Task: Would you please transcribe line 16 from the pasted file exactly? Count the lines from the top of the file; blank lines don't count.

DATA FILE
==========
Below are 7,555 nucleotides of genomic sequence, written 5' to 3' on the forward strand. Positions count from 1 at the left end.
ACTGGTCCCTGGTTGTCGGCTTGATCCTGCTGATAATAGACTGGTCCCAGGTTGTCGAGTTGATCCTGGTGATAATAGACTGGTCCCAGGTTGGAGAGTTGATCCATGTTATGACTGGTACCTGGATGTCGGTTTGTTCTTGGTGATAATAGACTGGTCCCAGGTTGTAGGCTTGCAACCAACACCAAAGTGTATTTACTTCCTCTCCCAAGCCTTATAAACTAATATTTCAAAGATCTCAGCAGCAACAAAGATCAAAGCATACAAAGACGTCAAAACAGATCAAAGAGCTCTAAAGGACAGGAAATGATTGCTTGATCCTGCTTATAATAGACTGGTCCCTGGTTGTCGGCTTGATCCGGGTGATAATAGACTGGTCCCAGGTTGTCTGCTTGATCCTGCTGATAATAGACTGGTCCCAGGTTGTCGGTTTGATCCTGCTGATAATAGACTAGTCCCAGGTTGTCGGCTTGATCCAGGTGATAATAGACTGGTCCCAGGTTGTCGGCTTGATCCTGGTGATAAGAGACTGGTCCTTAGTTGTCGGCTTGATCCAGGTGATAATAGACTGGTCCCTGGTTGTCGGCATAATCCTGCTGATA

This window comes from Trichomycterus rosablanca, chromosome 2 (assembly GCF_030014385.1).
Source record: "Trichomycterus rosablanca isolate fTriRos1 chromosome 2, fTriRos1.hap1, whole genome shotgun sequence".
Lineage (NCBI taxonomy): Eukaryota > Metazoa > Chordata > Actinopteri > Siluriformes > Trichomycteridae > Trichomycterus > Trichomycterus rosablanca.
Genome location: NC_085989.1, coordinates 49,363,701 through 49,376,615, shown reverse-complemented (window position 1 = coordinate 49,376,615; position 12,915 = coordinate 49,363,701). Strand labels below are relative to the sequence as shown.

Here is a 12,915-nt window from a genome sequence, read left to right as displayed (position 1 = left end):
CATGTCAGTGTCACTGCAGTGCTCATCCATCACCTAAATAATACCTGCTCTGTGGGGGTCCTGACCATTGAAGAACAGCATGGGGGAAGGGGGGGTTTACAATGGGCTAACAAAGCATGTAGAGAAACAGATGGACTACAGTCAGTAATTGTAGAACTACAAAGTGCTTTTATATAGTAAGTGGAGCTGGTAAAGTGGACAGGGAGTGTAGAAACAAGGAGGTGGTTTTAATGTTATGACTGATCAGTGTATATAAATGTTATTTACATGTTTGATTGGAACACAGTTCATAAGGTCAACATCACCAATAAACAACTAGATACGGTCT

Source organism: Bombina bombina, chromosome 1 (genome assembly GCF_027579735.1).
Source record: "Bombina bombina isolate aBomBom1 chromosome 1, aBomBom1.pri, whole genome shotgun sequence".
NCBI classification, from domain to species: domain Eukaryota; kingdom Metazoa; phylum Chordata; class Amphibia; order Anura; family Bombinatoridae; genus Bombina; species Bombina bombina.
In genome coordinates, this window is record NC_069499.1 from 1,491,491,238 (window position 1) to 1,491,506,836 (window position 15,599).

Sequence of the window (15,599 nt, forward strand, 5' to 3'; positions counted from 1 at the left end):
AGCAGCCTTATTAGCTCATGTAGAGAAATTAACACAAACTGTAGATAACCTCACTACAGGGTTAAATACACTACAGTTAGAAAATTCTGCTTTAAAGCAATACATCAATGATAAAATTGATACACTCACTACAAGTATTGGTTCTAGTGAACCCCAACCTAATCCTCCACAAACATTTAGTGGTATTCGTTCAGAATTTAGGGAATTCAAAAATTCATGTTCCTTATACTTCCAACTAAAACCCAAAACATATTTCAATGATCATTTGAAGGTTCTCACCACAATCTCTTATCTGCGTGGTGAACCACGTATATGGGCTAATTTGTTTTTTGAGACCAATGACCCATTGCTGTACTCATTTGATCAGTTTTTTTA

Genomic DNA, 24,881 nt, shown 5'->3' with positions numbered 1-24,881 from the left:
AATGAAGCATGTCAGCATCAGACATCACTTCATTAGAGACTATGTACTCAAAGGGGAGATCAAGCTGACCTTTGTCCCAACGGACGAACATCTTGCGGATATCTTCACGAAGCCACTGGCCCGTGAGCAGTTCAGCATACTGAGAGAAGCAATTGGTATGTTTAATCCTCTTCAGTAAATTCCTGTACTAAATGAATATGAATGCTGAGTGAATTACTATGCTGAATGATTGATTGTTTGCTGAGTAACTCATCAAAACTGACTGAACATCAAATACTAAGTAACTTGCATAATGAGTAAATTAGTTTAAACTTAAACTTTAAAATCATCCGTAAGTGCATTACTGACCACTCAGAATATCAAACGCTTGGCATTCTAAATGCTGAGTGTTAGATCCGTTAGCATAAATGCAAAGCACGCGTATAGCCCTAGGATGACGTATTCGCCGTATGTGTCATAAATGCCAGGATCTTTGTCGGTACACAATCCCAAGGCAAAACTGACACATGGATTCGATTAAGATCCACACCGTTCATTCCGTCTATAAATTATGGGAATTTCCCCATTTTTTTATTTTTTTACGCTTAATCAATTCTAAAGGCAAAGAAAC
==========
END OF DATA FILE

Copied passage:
AATGAAGCATGTCAGCATCAGACATCACTTCATTAGAGACTATGTACTCAAAGGGGAGATCAAGCTGACCTTTGTCCCAACGGACGAACATCTTGCGGATATCTTCACGAAGCCACTGGCCCGTGAGCAGTTCAGCATACTGAGAGAAGCAATTGGTATGTTTAATCCTCTTCAGTAAATTCCTGTACTAAATGAATATGAATGCTGAGTGAATTACTATGCTGAATGATTGATTGTTTGCTGAGTAACTCATCAAAACTGACTGAACATCAAATACTAAGTAACTTGCATAATGAGTAAATTAGTTTAAACTTAAACTTTAAAATCATCCGTAAGTGCATTACTGACCACTCAGAATATCAAACGCTTGGCATTCTAAATGCTGAGTGTTAGATCCGTTAGCATAAATGCAAAGCACGCGTATAGCCCTAGGATGACGTATTCGCCGTATGTGTCATAAATGCCAGGATCTTTGTCGGTACACAATCCCAAGGCAAAACTGACACATGGATTCGATTAAGATCCACACCGTTCATTCCGTCTATAAATTATGGGAATTTCCCCATTTTTTTATTTTTTTACGCTTAATCAATTCTAAAGGCAAAGAAAC